April 20, 2012
KCH Stroke Telemedicine Pilot Program Underway with UPMC Hamot
A new and potentially life-saving technology is now being piloted at Kane Community Hospital’s Emergency Room. KCH’s affiliation with UPMC Hamot makes this pilot possible.
“It’s called the stroke telemedicine program,” stated KCH ER Nurse Manager Cindy Salerno, RN, CEN, PHRN. “What that means is, when a patient comes to our ER with stroke-like symptoms, our ER doctor and nursing staff, and more importantly the patient, will be able to consult directly with a neurologist at UPMC Hamot in Erie."
"When an acute stroke patient arrives at the KCH ER, and the ER physician determines a call to UPMC Hamot is indicated, the call is made and a neurologist is dispatched to a specialized office to begin an assessment of the patient," Mary Parana, RN, ADON, Director of Outpatient Services at KCH noted. "This is possible because of mobile monitoring equipment that allows the stroke patient to be seen and be assessed by the neurologist with video camera and monitor at both Kane and Erie, so the ER physician, consulting neurologist and patient are able to see and hear each other."
A specialized stethoscope can be used on the patient, which allows the neurologist to hear the patient’s heartbeat from his office in Erie as well as if he or she were in the room.
"This type of assessment is important because with an acute stroke, time is critical. Patients need to be assessed by a specialist who has the expertise and who can help develop treatment options. Unlike when patients have a heart attack, and physicians in an ER can use an EKG machine to diagnose what is going on, diagnosing a stroke usually involves actually looking at the patient and talking to them. After the neurologist completes the examination, they consult with the ER physician and the patient’s primary care provider to decide the best course of action. In some cases, the patient can remain close to home and will receive treatment at KCH. Other times, it may be critical that the patient is transferred to UPMC Hamot for more specialized treatment," Salerno stated.
The telemedicine pilot program launched on Monday, April 16 and is available from 9 a.m. until 5 p.m. Monday through Friday. It is the hope of both KCH and UPMC Hamot to eventually expand those services to be available 24/7.
Part of the pilot process involves the training of KCH ER nurses in the acute stroke evaluation process as well as building skills in the technology and equipment used in the exam to enhance the electronic exchange and ensure the consulting neurologist and patient have a full view of one another.
Who is at risk for Stroke?
There are a number of risk factors that could increase the likelihood of someone suffering from a stroke. Being 55 years or older, having high blood pressure or high cholesterol, or suffering from cardiovascular disease are all classic risk factors. You’re also a candidate for stroke if you smoke cigarettes or have diabetes. Being overweight puts you at risk, as does physical inactivity. Heavy or binge drinking or the use of illicit drugs—like cocaine or methamphetamines, increases your chances for a stroke.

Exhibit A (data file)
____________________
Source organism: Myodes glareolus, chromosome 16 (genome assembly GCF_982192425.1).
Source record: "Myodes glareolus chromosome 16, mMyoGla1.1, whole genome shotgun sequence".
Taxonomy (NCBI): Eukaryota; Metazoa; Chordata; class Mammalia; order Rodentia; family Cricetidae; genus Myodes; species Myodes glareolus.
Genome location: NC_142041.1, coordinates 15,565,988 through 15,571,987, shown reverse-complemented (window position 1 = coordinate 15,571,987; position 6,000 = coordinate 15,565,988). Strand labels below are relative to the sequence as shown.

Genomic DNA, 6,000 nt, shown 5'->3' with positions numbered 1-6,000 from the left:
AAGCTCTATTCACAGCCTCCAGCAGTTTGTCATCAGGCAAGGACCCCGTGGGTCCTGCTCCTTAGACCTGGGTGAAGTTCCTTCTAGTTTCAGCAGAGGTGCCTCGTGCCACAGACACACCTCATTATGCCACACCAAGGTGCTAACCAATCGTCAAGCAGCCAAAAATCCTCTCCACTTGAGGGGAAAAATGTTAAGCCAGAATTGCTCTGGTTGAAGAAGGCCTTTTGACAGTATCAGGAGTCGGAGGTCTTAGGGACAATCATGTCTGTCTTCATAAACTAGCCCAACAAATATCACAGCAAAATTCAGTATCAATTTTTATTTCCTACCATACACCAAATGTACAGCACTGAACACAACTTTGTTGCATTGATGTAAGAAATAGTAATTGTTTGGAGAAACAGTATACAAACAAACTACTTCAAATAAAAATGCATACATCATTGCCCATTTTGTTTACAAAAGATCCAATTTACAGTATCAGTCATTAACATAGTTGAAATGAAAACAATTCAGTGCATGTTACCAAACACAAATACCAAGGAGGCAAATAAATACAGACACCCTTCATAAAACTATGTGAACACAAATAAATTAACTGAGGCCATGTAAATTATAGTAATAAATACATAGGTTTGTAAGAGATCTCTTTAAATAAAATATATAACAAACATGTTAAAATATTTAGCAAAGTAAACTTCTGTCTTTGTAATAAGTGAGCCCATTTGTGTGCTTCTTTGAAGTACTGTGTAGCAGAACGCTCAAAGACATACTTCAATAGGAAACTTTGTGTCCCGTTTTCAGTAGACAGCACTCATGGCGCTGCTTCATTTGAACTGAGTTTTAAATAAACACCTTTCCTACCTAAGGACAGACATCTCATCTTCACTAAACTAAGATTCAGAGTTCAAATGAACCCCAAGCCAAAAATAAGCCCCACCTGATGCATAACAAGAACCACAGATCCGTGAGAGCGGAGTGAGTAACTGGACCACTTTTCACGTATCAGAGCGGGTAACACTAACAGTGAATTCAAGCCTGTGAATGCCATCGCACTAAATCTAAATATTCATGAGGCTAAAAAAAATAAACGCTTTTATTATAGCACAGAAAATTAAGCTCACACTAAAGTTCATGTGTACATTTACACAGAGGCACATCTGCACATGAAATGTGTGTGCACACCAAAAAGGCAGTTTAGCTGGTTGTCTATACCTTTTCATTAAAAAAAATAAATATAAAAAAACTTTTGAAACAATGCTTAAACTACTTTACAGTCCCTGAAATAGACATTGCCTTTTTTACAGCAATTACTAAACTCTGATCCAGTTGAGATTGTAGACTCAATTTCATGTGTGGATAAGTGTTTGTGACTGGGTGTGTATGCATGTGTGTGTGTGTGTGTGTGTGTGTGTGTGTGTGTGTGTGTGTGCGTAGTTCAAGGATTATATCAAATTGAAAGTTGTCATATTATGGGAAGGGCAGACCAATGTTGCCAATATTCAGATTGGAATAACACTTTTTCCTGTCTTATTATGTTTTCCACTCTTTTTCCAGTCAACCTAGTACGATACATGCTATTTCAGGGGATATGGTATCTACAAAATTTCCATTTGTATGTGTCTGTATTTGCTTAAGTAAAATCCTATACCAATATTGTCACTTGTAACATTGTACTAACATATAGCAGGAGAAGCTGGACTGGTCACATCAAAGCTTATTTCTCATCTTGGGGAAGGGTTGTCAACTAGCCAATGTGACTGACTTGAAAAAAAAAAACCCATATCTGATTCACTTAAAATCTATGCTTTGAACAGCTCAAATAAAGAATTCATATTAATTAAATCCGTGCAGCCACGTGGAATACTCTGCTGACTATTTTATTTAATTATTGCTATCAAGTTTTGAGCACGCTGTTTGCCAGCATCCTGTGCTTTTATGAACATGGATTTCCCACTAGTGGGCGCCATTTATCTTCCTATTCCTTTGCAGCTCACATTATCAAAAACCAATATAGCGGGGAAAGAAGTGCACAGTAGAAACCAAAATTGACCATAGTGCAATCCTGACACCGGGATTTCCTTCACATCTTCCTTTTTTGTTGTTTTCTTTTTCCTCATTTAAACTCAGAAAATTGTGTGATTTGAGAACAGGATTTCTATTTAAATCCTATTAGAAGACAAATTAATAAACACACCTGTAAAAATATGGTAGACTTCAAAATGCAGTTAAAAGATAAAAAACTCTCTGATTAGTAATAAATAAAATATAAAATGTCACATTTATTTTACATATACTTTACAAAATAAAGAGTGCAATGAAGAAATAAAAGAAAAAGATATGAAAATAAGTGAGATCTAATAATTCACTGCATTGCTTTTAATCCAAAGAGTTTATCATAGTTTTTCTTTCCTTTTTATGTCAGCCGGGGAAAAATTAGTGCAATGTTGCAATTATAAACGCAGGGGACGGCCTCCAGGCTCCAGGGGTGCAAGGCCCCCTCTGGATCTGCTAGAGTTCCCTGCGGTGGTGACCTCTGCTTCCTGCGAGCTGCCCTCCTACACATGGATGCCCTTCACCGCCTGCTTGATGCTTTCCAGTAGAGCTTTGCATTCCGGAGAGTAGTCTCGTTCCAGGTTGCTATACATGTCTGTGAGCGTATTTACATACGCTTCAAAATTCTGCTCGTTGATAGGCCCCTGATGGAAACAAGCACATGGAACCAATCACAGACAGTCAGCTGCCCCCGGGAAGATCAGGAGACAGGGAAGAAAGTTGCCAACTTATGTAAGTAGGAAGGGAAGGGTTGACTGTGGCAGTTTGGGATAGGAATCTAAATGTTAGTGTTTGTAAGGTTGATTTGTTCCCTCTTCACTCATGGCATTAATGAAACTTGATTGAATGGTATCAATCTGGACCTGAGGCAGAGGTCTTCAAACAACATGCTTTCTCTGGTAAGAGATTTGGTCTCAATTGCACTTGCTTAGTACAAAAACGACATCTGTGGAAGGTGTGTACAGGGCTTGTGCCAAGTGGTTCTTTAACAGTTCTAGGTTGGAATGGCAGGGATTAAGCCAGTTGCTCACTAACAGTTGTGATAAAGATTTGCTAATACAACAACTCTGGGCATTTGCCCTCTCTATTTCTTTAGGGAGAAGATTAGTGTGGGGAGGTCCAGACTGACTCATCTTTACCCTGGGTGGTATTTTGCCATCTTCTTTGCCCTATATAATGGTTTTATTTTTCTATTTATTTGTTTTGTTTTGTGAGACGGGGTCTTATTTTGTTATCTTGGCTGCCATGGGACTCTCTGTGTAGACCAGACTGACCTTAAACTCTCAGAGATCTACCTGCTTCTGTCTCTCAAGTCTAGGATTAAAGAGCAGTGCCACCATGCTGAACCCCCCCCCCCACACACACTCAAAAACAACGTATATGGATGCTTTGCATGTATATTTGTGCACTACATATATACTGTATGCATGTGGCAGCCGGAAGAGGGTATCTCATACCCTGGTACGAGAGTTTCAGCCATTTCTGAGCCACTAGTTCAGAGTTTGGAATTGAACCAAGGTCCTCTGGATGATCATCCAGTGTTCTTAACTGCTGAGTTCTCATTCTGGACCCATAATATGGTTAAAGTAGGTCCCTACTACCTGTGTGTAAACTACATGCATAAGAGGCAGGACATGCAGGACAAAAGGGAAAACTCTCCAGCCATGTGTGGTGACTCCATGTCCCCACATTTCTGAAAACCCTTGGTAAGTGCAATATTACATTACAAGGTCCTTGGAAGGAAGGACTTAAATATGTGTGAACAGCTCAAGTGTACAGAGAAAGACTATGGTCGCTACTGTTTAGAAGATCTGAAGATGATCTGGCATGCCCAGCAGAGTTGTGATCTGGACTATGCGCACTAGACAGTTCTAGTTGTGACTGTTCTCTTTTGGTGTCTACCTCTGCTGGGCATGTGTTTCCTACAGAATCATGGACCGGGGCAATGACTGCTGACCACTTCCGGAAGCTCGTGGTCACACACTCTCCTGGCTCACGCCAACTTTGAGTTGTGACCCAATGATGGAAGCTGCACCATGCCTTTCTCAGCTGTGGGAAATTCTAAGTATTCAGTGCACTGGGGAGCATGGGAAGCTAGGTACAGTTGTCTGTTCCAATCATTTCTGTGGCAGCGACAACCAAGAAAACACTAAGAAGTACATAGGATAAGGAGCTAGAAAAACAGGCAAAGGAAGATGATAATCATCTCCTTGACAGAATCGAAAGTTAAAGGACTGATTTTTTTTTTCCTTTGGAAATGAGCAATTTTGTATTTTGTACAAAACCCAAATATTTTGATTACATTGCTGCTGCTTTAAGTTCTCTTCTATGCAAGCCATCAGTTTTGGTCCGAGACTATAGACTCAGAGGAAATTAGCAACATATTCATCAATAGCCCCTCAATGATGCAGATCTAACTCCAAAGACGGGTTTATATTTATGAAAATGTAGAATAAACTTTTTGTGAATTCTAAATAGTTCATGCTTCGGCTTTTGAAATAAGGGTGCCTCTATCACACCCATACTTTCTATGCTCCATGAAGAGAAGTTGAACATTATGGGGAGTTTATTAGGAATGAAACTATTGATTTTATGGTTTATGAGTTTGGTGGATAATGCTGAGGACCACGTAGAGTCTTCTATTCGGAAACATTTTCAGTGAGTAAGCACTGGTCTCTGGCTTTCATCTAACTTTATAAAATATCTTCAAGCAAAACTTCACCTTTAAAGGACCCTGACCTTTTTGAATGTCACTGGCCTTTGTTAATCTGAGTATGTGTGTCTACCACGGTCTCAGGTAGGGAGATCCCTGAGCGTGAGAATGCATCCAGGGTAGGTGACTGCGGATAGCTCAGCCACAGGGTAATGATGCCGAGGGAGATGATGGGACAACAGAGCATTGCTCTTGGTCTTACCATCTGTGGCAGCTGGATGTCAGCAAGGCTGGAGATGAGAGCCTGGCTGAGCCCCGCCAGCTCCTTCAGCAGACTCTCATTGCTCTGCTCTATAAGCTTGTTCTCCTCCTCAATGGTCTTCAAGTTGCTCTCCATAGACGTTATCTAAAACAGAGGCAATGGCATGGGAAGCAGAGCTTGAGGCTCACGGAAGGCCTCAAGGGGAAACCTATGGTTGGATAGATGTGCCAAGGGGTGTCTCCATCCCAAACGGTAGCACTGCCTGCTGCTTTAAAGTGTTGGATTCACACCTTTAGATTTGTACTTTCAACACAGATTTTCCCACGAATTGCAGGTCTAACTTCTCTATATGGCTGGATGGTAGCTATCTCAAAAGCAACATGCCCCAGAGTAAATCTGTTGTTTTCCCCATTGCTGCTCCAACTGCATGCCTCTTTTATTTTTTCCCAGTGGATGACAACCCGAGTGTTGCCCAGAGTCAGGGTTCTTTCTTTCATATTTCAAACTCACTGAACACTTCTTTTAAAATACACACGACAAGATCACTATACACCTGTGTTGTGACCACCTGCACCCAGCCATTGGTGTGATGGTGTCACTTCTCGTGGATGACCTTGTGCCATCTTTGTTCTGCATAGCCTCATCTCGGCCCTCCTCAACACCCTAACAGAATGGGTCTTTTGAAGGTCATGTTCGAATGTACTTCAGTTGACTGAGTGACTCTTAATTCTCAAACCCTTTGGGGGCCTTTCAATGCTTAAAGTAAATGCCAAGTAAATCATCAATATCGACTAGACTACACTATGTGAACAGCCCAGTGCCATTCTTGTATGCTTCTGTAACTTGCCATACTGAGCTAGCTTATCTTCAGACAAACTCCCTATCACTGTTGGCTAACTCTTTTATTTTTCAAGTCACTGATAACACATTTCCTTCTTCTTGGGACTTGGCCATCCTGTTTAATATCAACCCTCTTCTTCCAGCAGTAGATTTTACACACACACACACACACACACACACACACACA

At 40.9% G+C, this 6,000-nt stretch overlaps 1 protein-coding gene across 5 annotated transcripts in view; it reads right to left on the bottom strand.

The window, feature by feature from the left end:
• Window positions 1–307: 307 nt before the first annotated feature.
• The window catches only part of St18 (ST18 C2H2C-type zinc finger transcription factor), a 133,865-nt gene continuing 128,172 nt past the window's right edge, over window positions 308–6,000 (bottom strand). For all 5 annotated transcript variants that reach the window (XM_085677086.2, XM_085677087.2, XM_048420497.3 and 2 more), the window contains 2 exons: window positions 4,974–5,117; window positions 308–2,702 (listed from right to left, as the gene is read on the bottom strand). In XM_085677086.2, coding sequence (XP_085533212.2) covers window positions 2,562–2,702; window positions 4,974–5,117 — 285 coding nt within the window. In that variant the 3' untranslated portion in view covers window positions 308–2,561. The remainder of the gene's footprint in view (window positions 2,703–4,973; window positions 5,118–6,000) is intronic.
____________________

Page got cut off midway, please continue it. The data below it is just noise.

The most common symptom is a sudden and severe headache, which comes out of the blue. Another sign you may be having a stroke includes trouble walking – usually this means stumbling or sudden dizziness or loss of balance. Trouble speaking – or understanding people talking – is another sign. Some patients find they’re unable to find the right word to explain what is happening to them. A good check is to try and repeat a simple sentence. If you can’t, you may be having a stroke.
Paralysis or numbness on just one side of your body or face may also develop. In these instances, try to lift both of your arms over your head. If you find that one arm begins to fall, seek medical attention. Additionally, one side of your mouth may droop when you try to smile. Some stroke patients complain about trouble seeing out of one or both eyes because of either blurred or blackened vision or seeing double.
If someone is experiencing any of these symptoms, they should call 911 and seek immediate medical attention.
The sooner a stroke patient seeks treatment, the better their outcome may be. The longer a stroke goes untreated, the greater the risk for possible brain damage or disability. In some cases, symptoms fluctuate or disappear. This is NOT a sign that you’re okay and do not need to be seen by a doctor. You should still call 911 so you can be taken to the ER. A good rule of thumb is to get to the hospital within an hour of the appearance of your first symptoms.
"Now, through KCH’s affiliation with UPMC Hamot, patients fearing that they are suffering from a stroke can receive the specialized diagnosis of a UPMC Hamot neurologist consult and the care they need at the Kane Community Hospital ER," Parana said.
The Stroke Telemedicine program, now in pilot, follows successful use of Telemedicine for cardiology consults at KCH.
Neurologist Daniel J. Kinem, DO (pictured on the monitor and at UPMC Hamot) is listening to the heart of his colleague Neurologist James A. DeMatteis, MD in the KCH ER for the test telemedicine transmission and ER nurse in-service training session in preparation for the start of pilot.
Far left, Director of Outpatient Services Mary Parana, RN, (holding folder), Cindy Salerno, RN, CEN, PHRN (seated) and ER Nursing Staff with Neurologist James DeMatteis during in-service.
ER Nurse Manager Cindy Salerno (posing as stroke patient, seen on the monitor) with Dr. DeMatteis and ER nursing staff in training session. Here they walk through a stroke assessment of patient with Dr. Kinem (visible on screen upper right) in Erie and Dr. DeMatteis at the KCH ER.